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angeline 12-02-2000 07:40 PM

Excessive Sweating
 
I'm writing in regards to my boyfriend, who seems to have a small problem (large to him) with excessive sweating. He's tried just about every deodorant/antipersperant there is, and nothing works at all. He's tried even a natural brand (Tom's of Maine) that is just a deodorant, and that seems to smell nice but the wetness is still there! Nothing seems to work, and he's very uncomfortable.

Does anyone else have this problem? Or anything similar? I really would like to help him, he feels terrible about it.

Thanks

Feel free to respond!

Unregistered 12-03-2000 08:16 AM

Re: Excessive Sweating
 
My little brother had this problem when he was younger. After talking to the doctor, the doc gave him a very-VERY-VERY mild sedative (sp?) becuase of the excessive sweating. it cleared the problem right up. He said it is actually a somewhat common condition.

Steph

Jester 12-04-2000 11:31 AM

Re: Excessive Sweating
 
I know it may sound weird, but I have the same problem. I am a 22 year old woman... I think the problem came with using too many anti-perspirants. I have found this great product called Drysol or something. I got it from the counter at the pharmacy, but it doesn't require a prescription. Basically it is a super strong solution of aluminum whatever (the stuff that is in anti-perspirants). The only problem is that I was using it weekly, and if I was to go off for a month my sweating (and smell) would come back even worse. I am kindof glad to hear that I am not too alone here. I have tried using my husbands anti-perspirants and it doesn't work any better than the womans stuff. So far Degree seems to work okay. I may try some of those natural type of deodorants.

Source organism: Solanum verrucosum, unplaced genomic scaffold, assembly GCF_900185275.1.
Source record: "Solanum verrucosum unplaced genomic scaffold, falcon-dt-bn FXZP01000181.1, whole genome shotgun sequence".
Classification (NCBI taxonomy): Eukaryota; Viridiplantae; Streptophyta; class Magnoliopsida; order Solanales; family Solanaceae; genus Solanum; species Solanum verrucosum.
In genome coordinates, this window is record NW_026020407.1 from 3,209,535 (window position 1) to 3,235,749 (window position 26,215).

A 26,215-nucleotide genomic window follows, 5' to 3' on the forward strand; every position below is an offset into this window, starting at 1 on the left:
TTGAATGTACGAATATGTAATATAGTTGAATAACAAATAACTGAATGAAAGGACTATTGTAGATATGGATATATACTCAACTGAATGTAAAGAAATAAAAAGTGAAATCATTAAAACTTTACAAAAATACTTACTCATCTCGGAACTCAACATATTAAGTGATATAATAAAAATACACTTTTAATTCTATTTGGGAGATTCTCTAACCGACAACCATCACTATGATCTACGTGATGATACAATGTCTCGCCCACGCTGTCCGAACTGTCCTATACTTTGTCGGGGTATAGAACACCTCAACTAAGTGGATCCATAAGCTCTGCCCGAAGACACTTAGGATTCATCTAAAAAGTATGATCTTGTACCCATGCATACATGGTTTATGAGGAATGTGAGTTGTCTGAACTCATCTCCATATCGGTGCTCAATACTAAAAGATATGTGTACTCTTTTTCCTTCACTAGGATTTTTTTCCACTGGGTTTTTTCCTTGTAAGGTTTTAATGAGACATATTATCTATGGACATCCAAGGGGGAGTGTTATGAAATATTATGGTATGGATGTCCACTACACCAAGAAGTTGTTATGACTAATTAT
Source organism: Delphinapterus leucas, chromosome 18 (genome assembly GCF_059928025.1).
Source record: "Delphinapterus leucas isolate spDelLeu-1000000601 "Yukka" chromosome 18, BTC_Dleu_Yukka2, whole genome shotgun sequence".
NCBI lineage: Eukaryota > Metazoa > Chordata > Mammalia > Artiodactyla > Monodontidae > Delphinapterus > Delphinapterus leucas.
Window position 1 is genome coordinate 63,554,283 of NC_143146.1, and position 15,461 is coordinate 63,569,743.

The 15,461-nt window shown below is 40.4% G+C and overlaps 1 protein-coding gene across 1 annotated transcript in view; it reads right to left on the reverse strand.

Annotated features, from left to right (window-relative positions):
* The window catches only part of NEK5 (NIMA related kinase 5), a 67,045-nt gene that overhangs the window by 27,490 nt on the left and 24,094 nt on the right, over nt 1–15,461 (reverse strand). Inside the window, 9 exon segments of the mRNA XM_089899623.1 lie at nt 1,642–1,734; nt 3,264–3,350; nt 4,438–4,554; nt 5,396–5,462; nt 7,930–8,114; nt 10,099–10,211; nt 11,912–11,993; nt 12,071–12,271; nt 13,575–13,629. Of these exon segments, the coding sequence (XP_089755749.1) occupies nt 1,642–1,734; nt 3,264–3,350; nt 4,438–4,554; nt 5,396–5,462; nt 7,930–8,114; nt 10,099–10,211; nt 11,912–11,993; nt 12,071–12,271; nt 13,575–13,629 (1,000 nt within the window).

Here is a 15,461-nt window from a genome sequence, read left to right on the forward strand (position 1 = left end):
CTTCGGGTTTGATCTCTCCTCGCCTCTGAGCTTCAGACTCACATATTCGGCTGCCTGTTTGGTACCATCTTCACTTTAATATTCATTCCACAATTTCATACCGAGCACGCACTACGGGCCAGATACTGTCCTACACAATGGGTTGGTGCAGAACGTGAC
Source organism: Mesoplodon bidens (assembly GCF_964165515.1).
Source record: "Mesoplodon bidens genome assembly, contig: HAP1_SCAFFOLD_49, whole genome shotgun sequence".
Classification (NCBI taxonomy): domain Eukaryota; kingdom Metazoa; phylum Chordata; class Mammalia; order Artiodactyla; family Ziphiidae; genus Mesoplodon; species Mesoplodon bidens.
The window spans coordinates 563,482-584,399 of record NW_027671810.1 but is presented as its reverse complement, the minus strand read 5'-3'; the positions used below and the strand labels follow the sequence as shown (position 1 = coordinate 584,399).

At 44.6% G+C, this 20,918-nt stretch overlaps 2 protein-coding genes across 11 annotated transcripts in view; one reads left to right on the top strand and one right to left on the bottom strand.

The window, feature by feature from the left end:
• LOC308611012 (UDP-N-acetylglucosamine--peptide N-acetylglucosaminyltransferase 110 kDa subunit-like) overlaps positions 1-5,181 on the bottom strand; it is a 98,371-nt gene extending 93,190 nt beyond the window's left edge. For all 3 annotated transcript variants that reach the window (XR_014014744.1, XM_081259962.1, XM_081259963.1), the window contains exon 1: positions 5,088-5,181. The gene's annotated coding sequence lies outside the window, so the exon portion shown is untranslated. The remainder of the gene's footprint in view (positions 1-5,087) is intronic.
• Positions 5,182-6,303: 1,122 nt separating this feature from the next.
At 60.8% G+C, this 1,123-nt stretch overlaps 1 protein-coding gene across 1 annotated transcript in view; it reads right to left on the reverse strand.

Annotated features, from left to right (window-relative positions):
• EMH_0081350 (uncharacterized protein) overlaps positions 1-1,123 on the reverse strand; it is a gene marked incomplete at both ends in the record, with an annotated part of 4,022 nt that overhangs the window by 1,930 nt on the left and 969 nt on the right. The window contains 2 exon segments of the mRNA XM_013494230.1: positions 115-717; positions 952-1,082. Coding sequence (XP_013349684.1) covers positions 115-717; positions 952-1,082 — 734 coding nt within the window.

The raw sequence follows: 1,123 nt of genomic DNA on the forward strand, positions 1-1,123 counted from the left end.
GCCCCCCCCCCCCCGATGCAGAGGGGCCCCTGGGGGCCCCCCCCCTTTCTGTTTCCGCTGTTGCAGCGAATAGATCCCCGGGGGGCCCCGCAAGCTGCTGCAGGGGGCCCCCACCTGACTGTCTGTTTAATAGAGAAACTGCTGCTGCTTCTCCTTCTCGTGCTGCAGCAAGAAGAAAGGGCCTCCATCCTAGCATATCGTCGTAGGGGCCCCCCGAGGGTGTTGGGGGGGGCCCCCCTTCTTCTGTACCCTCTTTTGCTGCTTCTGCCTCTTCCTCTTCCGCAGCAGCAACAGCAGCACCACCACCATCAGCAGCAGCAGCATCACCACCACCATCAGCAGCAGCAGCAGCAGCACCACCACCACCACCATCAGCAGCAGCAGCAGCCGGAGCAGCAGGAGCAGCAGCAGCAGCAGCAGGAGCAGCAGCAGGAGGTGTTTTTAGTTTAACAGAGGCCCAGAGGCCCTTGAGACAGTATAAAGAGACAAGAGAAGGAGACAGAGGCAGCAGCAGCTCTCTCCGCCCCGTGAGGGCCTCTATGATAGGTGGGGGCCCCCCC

angeline 12-04-2000 01:39 PM

Re: Excessive Sweating
 
Thanks for your help! I'm going to tell him both responses and see what he thinks. I know that he'll probably try anything b/c he's at his wits end...I can't help but feel sorry for him.

Thanks guys! Anyone else can still respond, we need all the help we can get!

TrickyDick 12-06-2000 10:26 PM

Re: Excessive Sweating
 
Print this out and give it to your B/F.
As you can see this is no simple problem.
Good luck..